In the 30th minute, the Pools hoofed a ball over Cam's head. Cam caught up with their left winger Adda Djeziri and tackled the ball away. Unfortunately, his tackle rolled across the top of the box directly into the path of Toni Silva. Silva didn't have to break stride and unleashed a Tomahawk missile for the upper right corner of the net.

    As I braced myself for the goal, Chris Dunn came flying across the goal, leapt and grabbed the shot. He landed, rolled a couple of times and laid atop the ball. I realized that I was staring with my mouth agape. Probably just like everyone else in the stadium.

    Then a mighty roar erupted.

    That was it for the first half. Lots of possession, good defending and a one goal hole to climb out of for all our good work. On the way back to the locker room, I tapped Daniel Barlaser on the shoulder and told him he'd be replacing George Francomb.

    "I expect better than what I just saw out there," I said. "Keep your head up. You know what runs everyone is going to make and generally when they are going to make it. Let's start reading the game better. I expect better this next half."

    We came out with more energy to start the second half. Danny Boy down the right wing was just what we needed.

    In the 55th minute, Leandro Depetris played a ball between the center backs for Jack Midson. Their keeper blocked the point-blank shot. The ball bounced right back to Leandro. He passed it square and back to Mark Tomlinson. Mark uncorked a very hard shot, but right at their keeper.

    In the 57th minute, Matteo Nole whipped in a cross from the left corner. It was headed clear. Leandro controlled it and zipped a pass across the top of the box for Danny Boy. Danny controlled nutmegged their left fullback and smashed a shot right at the keeper. The rebound came right back to Danny who smashed another shot goalward. The keeper was down and Danny smacked his shot into the top half of the gaping net.


    We continued to dominate possession and Hartlepool continued to hit us on the break with long balls over the top.

    In the 68th minute, Nole beat his man down the left flank and curled in a cross. It was over Midson and Michael Smith's head. The keeper came for it but mistimed his jump. He got a fingertip to it which only caused the ball to elude the central defender who was prepared to clear the ball.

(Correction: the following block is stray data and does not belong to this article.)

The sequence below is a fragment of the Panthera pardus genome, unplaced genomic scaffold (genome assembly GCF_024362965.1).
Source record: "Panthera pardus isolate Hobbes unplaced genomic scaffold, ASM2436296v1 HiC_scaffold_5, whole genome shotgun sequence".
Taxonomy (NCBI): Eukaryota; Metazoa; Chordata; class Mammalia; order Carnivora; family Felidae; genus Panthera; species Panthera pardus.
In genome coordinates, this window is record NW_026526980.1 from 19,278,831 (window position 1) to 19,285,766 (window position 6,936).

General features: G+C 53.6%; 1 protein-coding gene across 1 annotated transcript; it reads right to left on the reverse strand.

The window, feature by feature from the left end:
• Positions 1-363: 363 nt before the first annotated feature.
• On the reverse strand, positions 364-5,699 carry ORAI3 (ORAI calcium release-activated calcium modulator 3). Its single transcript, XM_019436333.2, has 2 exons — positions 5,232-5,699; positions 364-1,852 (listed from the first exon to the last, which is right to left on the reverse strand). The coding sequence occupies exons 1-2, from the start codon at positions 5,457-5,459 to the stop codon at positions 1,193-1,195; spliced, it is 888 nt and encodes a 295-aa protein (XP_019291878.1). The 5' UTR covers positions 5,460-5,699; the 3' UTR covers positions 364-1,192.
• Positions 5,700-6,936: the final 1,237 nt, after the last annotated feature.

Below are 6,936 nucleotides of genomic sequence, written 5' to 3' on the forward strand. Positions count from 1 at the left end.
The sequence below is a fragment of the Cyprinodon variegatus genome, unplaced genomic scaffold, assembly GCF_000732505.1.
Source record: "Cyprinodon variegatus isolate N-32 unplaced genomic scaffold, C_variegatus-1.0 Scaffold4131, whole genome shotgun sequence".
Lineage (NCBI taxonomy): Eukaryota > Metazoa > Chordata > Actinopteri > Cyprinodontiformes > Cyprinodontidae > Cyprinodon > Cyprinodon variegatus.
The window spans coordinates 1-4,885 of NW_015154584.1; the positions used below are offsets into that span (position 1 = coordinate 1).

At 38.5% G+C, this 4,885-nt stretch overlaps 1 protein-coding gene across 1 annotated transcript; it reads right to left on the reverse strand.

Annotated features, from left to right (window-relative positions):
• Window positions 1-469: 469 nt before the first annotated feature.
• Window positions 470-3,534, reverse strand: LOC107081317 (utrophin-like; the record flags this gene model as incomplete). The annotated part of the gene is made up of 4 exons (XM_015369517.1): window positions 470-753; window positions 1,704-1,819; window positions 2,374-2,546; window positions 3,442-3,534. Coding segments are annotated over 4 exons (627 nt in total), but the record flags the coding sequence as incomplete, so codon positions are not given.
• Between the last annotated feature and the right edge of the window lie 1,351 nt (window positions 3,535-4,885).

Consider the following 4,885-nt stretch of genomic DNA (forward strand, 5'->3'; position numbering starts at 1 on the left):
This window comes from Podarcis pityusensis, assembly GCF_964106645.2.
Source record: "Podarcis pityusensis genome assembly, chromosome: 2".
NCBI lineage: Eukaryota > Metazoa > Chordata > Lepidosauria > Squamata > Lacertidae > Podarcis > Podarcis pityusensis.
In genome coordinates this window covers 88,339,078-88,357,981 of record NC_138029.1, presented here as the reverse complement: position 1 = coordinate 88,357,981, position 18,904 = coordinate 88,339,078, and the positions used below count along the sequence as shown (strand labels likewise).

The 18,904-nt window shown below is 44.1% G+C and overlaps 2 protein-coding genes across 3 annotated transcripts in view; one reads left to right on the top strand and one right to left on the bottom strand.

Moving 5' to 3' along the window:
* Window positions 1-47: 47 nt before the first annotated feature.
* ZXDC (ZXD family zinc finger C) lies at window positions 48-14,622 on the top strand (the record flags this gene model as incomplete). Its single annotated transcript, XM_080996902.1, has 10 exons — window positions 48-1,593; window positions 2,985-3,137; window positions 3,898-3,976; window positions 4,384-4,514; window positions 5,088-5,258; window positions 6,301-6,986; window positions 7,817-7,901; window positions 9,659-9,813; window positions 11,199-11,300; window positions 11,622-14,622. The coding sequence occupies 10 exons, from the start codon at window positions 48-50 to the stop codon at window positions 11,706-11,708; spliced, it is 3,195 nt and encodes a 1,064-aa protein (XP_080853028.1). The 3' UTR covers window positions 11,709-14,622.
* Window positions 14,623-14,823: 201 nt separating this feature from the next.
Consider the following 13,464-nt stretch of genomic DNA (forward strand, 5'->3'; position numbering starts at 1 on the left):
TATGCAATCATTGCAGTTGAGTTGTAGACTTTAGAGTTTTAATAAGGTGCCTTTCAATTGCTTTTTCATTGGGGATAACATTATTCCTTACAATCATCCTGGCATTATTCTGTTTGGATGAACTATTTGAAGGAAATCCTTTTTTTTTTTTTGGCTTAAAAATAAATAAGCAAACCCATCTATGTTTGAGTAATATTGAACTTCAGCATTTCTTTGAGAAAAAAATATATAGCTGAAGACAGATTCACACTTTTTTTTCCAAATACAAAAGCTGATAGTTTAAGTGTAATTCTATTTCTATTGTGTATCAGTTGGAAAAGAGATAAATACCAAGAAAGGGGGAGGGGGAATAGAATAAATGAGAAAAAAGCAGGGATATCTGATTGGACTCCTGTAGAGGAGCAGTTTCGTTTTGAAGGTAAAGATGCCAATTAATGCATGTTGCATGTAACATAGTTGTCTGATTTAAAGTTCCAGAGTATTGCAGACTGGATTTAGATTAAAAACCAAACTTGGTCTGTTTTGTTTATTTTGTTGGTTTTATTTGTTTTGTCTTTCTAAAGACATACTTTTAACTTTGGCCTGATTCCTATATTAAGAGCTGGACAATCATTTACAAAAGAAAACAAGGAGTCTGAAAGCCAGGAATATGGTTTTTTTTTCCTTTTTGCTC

Danny Boy stepped in front of the left back and smacked the ball into the wide open net.


    I realize that I'm swarmed by the entire bench and we're all jumping up and down and celebrating. My opposing manager is looking up into the cloud-filled sky. Keeper blunders always hurt.

    I replace Smith with Stephen Gregory. I switch the setup to 451. Greg's job is to man-mark their playmaker in the midfield.

    But it all comes undone in the 78th minute. Hartlepool win a corner. They throw everyone forward. They curl in a ball to the near post. Nobody covers left back Darren Holden. Nobody challenges for the ball. Holden doesn't even jump. He just lets the ball glance off his melon and the score is levelled.

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    My face meets my palm. When I manage to remove it, my players are all standing their looking at each other accusingly.


    I replace Leandro with James Loveridge. Nole moves inside and Lovers will play left wing.

    We continued to dominate possession, but the only chance was Hartlepool's. Jonathan Greening, yes THE former Prem player is still plying his trade, grazed the crossbar with a free kick.

    Then in the 87th minute, Gregs plays Midson through. He's behind the defenders. He's onside. He only has the keeper to beat. He shoots.


    He falls over like he's been shot and pounds the ground in exasperation.